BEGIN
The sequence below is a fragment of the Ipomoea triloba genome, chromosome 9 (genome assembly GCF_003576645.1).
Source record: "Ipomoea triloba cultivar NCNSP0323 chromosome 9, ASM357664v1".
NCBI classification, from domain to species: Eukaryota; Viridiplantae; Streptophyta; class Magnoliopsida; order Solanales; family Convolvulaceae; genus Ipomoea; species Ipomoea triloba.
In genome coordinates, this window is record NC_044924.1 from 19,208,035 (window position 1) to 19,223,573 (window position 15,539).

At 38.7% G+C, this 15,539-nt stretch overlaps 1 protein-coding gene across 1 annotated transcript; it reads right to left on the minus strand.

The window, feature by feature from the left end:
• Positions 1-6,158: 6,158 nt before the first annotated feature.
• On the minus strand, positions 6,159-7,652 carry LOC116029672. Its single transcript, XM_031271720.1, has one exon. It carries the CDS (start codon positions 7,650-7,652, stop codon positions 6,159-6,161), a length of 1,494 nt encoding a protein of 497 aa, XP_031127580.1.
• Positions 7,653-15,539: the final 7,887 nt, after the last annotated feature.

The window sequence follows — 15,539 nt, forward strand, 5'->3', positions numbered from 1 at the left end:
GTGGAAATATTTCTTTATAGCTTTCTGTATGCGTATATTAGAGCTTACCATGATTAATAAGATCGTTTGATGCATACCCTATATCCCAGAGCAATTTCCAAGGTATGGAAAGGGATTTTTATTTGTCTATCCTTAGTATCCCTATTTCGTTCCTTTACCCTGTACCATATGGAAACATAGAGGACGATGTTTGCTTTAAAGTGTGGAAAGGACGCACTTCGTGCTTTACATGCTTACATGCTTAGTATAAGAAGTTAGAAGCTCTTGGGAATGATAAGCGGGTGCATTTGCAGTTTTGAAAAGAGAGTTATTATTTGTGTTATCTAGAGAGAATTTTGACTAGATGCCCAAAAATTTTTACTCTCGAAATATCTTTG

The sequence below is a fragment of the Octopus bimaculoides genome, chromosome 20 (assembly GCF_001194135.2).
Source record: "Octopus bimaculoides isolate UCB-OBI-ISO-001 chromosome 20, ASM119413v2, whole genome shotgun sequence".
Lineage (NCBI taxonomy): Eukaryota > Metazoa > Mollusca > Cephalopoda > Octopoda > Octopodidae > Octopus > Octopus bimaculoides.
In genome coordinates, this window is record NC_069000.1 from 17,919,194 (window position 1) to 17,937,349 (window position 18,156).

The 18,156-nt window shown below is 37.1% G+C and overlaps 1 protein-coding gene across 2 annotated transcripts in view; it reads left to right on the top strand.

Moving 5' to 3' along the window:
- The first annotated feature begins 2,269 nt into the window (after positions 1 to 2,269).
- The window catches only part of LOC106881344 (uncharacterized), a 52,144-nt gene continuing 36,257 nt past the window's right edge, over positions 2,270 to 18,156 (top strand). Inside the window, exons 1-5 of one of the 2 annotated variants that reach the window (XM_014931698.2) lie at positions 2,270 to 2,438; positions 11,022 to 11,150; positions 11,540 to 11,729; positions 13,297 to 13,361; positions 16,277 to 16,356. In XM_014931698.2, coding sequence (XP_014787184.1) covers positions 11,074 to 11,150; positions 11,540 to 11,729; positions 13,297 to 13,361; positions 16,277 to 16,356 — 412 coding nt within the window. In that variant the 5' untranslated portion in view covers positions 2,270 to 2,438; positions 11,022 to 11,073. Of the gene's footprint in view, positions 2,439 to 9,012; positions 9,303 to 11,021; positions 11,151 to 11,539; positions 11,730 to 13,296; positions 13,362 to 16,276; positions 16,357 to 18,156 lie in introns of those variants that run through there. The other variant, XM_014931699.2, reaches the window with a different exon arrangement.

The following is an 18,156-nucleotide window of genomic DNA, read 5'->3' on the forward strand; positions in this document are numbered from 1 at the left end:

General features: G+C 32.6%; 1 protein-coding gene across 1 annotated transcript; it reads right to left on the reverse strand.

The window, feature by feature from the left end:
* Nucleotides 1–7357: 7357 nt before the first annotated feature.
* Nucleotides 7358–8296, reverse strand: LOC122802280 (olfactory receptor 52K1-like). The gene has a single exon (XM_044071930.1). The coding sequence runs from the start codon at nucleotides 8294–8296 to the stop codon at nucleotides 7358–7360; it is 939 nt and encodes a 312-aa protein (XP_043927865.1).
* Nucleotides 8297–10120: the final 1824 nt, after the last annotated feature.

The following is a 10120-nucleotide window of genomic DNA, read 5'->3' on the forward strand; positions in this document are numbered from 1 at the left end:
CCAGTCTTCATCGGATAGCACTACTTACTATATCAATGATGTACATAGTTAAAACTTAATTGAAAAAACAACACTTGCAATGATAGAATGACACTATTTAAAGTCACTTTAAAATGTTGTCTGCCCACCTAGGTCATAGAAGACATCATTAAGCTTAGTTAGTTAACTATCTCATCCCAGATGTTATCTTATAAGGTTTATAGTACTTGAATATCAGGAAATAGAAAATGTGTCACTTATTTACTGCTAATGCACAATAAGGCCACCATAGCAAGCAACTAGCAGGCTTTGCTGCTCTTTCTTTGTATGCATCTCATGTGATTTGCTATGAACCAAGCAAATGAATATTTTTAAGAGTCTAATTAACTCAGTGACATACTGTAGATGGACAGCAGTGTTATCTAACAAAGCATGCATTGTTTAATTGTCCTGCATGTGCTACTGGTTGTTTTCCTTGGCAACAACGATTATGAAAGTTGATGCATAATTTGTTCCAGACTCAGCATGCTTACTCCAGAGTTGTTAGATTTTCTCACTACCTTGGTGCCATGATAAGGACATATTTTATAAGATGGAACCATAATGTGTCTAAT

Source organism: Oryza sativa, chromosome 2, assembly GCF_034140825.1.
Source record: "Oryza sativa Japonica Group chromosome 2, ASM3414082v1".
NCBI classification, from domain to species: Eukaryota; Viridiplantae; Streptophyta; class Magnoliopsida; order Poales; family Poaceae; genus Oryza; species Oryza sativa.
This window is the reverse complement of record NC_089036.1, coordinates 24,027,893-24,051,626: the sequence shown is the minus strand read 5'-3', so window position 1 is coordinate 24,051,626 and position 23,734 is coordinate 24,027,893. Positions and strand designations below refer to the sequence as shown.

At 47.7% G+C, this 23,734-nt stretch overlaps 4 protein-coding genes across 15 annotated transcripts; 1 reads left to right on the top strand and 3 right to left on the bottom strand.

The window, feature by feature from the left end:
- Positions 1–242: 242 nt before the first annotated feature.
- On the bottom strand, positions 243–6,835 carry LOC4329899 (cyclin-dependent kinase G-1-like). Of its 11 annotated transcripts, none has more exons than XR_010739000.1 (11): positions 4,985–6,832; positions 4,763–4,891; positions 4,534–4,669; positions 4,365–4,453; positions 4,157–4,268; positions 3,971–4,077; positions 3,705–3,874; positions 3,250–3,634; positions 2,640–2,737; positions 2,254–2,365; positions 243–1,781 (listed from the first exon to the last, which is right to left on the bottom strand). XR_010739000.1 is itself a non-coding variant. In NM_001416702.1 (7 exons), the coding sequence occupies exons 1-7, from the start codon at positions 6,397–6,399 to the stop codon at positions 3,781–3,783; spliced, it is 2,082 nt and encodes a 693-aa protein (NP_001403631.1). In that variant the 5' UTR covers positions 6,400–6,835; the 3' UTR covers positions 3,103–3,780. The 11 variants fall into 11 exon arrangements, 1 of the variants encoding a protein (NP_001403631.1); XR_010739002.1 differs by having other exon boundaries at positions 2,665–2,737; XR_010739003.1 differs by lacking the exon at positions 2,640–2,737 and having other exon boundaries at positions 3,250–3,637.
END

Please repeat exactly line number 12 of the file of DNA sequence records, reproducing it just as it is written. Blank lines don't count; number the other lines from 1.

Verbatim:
The sequence below is a fragment of the Octopus bimaculoides genome, chromosome 20 (assembly GCF_001194135.2).